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Talas: The most surprising and meaningful moment was the realization that without fungi, we wouldn't behere. The notion that in our increasingly warming world our mostly beneficial relationship withthese organisms could change, turning them from friends into foes. The idea that fungi represent a third mode of life: organisms that are networks. And as we say in the film, fungi represent both a dire threat and a tremendous opportunity to humanity. So, it’s well and truly time to get to know them.

The visual highlight of the film is Stephen Axford’s unique time-lapses that are produced in two sheds on his property in tropical Queensland, he jokingly calls his fungariums. In these sheds, Axford creates the perfect conditions for wild forest fungus to grow on wood brought in from outside.

The time-lapses can take anything from a few days to a month, and so require a controlled environment to produce. There are three individual time-lapse studio set ups in the sheds, where the fungus is placed in front of cameras, tracks and lighting, with backgrounds to mimic the forest.

A diverse range of cameras are used from Sony A7r II to various older canon cameras – which all have to be robust to survive the warm and consistently damp conditions that mushrooms love and need. Because the photographs can be taken at slow shutter speeds the lighting is very minimal – cheap LEDs – mounted to replicate the lighting in the forest.

The fungarium sheds have enabled Stephen Axford to record time-lapses on currently over 30 species of fungi and at the same time observe how they grows over many seasons.

Our next challenge was to match the beauty of these specialist images with the rest of our filming. For this it was vital to get on-the-ground in unique environments from lava-fields of Iceland to the deep forests of British Columbia. This is highly reliant on the seasons, so filming took place over a very extended period. We used the latest cameras from Blackmagic and Panasonic to ensure a rich colour depth.

Finally, we discovered some remarkable images from artists Tarek Mawad and Friedrich van Schoor. They spent months projection mapping video images in a forest, bringing magic onto plants, animals and fungi. Their project, called ‘The Bioluminescent Forest’ had just the aesthetic I was looking for: the beautiful mysteries of nature that remain hidden from us.  Just like fungi themselves.

Here is the trailer for The Kingdom: How Fungi Made Our World:  



Rodents Of Unusual Size will precede The Kingdom: How Fungi Made Our World . Here is more info on this screening:

The Kingdom: How Fungi Made Our World - Annamaria Talas (Newport, NSW, Australia)  The Kingdomtells an incredible story about fungi—organisms that made life on land possible. Neither plants nor animals, fungi represent a third mode of life and belong to their own kingdom.  By studying fungi in the context of evolution and natural history, scientists are making extraordinary, new discoveries about these life-forms. Some fungi may well save us, while others might threaten us, and we are just beginning to understand which is which.  2018; 53 min.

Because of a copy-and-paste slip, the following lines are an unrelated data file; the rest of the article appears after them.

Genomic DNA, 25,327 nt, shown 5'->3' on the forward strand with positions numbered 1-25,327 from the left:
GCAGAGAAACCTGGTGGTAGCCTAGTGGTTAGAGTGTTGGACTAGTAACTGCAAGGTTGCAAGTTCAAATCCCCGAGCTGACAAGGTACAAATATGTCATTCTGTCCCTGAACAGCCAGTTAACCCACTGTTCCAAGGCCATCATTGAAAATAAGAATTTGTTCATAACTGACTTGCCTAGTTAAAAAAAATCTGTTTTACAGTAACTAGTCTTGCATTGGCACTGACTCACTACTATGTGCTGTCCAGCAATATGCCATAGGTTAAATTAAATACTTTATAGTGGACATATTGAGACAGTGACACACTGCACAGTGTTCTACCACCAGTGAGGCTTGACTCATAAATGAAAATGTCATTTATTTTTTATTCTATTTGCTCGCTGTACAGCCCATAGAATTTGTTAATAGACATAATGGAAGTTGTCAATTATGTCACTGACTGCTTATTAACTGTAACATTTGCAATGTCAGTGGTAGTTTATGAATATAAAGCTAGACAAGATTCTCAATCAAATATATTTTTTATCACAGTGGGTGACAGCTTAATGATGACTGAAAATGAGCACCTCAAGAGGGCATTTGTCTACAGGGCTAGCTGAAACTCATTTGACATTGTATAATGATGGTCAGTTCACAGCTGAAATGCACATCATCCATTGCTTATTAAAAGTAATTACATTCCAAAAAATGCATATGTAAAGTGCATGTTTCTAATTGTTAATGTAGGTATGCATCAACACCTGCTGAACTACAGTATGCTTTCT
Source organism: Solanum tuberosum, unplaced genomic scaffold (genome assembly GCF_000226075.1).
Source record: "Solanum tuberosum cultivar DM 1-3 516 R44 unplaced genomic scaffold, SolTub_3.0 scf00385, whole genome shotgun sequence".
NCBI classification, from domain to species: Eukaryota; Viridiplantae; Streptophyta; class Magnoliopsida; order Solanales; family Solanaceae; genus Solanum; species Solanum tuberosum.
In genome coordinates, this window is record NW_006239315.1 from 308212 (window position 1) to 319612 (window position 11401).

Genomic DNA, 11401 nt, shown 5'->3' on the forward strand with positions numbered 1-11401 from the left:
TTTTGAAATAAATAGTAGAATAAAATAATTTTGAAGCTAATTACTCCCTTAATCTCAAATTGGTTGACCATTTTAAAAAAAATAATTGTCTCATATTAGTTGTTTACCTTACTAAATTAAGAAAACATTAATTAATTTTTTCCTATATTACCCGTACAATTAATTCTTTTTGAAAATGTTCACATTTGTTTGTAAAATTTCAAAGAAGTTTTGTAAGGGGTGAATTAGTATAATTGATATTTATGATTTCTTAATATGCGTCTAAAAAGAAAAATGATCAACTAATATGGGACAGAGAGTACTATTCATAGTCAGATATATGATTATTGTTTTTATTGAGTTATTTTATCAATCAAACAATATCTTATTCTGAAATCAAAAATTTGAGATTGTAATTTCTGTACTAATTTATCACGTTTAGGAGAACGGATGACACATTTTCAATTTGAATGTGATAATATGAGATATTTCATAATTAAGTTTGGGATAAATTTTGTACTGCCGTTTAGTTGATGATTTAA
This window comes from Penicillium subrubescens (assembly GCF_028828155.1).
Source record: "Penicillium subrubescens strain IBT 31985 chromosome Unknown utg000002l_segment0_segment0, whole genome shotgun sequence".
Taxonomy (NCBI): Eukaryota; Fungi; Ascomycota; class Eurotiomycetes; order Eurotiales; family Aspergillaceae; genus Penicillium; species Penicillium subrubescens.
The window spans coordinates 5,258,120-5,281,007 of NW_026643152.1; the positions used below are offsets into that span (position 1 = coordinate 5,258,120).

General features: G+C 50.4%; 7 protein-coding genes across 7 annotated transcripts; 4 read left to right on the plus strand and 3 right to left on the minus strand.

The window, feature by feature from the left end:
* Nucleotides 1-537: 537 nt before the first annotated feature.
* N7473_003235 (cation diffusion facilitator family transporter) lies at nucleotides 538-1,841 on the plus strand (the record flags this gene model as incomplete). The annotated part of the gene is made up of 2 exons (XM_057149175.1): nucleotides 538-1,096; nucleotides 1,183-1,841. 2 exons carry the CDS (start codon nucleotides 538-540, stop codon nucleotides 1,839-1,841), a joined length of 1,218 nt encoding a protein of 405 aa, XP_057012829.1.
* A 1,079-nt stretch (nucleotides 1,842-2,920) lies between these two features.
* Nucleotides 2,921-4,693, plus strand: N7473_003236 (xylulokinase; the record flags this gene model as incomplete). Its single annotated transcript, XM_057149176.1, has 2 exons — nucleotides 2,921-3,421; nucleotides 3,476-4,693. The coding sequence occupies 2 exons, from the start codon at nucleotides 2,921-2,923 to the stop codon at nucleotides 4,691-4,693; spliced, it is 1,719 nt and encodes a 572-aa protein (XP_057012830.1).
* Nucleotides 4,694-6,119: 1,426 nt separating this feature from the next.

Rodents Of Unusual Size - Quinn Costello, Chris Metzler & Jeff Springer (San Francisco, California)  Thomas Gonzales, a Louisiana fisherman, doesn't know what will hit him next. After decades of hurricanes and oil spills he faces a new threat: hordes of 20-pound swamp rats. Known as "nutria,” these invasive South American rodents breed faster than the roving squads of hunters can control them. And with their orange teeth and voracious appetite, they are eating up the coastal wetlands that protect Thomas and his town of Delacroix Island from hurricanes. In this documentary about nature thrown out of balance, and the impact of climate change, it comes down to man vs. rodent. 2018; 71 min.  Co-sponsored by the Rutgers University School of Environmental and Biological Sciences (SEBS) Honors Program and the Rutgers University Cinema Studies Program!!



 
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Friday, September 28, 2018 at 7:00 p.m.


Voorhees Hall #105/Rutgers University


71 Hamilton Street, New Brunswick, New Jersey


$12=General; $10=Students+Seniors; $9=Rutgers Film Co-op Friends


Information: (848) 932-8482; 
www.njfilmfest.com

 

 




Albert Gabriel Nigrin is an award-winning experimental media artist whose work has been screened on all five continents. He is also a Cinema Studies Lecturer at Rutgers University, and the Executive Director/Curator of the Rutgers Film Co-op/New Jersey Media Arts Center, Inc.